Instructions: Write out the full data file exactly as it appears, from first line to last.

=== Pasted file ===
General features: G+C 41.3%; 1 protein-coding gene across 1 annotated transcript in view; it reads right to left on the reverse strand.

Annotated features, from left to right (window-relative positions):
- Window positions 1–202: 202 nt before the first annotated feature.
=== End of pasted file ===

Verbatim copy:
General features: G+C 41.3%; 1 protein-coding gene across 1 annotated transcript in view; it reads right to left on the reverse strand.

Annotated features, from left to right (window-relative positions):
- Window positions 1–202: 202 nt before the first annotated feature.